And of course your TomTom can run thousands of downloadable apps, browser the web, make phone calls, has a camera with Carl Zeiss lens and flash, is light and pocketable, and so on and so on. As for the sat nav superiority bit - it's not superior in any meaningful way that makes it worth getting as a sat nav vs. Ovi Maps.

'nuff said

  #20  
Old 07-09-2010, 05:34 PM
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geography

It would be interesting to place dots on a world map. Start with all major technology/mobile blogs. Or, lacking a physical workplace, their editors' locations. Finally add three more dots: Cupertino, Mountain View and Espoo.

Which dot is separated from the rest?

  #21  
Old 07-09-2010, 05:37 PM
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..... What offering do you think Nokia can put forth to compete with the HTC Desire, or Galaxy S, or iPhone 4?
N8. Blows the rest away without even trying. Ecosystem? Nokia has it all - check the range of Ovi services. Whatever your opinion, millions are using them happily. Apps? Many apps on Ovi have had well over a million downloads.

Next!

  #22  
Old 07-09-2010, 05:40 PM
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N8. Blows the rest away without even trying. Ecosystem? Nokia has it all - check the range of Ovi services. Whatever your opinion, millions are using them happily. Apps? Many apps on Ovi have had well over a million downloads.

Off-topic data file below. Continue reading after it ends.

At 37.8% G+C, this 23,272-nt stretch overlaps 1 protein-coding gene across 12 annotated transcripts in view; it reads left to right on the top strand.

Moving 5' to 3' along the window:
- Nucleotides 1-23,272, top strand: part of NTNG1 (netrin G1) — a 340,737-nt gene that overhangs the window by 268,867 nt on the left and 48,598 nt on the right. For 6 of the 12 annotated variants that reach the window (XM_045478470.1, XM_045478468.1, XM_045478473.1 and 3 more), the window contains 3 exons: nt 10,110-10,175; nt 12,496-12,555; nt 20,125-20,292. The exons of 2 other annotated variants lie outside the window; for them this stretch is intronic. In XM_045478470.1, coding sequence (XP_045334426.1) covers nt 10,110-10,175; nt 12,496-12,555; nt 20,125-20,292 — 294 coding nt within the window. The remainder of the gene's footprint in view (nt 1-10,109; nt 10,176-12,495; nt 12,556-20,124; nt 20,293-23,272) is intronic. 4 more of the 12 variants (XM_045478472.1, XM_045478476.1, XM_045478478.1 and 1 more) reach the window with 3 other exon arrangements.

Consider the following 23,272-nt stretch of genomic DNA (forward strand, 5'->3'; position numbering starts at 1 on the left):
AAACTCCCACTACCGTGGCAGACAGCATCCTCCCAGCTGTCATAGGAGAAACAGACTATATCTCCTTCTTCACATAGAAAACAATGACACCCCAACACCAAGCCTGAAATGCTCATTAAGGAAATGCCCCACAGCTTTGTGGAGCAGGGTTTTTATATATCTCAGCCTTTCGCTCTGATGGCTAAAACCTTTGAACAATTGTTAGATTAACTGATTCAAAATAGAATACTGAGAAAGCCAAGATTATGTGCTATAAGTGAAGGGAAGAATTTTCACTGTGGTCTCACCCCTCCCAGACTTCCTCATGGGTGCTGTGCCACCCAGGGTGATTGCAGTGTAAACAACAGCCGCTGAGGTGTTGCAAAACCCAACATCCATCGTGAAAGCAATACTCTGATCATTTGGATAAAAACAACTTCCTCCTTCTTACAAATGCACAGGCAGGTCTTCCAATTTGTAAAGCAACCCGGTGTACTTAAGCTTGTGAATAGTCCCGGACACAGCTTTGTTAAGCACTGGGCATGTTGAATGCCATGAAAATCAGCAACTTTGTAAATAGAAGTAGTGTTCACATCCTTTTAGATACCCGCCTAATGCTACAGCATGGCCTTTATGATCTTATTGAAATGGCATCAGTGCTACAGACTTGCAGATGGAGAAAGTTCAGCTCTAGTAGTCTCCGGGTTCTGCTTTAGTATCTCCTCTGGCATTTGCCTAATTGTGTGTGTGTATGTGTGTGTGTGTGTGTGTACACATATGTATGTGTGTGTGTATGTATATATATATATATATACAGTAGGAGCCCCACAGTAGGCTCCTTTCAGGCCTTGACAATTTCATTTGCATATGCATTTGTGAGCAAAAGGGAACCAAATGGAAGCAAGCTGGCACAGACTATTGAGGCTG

Next!
I guess we'll see when it launches, if it ever does.
Ads

  #23  
Old 07-09-2010, 05:45 PM
Reda EK Reda EK is offline
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Face the fact, Symbian phones are not exciting nor do they make the users want to do things with the phone. This is the fact that continues to escape the "Nokia sells millions more phones" a month crowd. The phones they sell are not high-end phones and they simply continue to be boring, workman phones that no one is interested in just pulling out of their pocket to play with. The last phone that had this type of feel was the N95. The N86 was okay but abandoned. The same fate is on the horizon with the N8. Great hardware, same old boring OS and a complete lack of eco-system (Ovi has fail all over it). Android and Apple have proven that hardware with a good (excellent on Apple's part) eco-system is what matters. Users want more than just the ability to make phone calls or send text messages. They want a bit of flash on their phones and Nokia simply does not deliver this.
I'm afraid I agree with "unregistered" ;-) Can you honestly say that the majority buy a symbian phone to browse the internet and use the tons of apps that a new smartphone user is expecting in 2010? Of course there are some legacy utility apps that are quite good but the ecosystem is virtually zero now and if you think this is not a problem you are only kidding yourself I think. If you expect any service revenue from a user you really have to market it to the users that bought a smartphone to use it as a smartphone. Everybody else buy it because of other reasons and won't spend any further money. What happens if they don't spend on your services? Well, just look at n-gage and files on ovi

  #24  
Old 07-09-2010, 06:01 PM
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Great post Reda EK. You nailed it.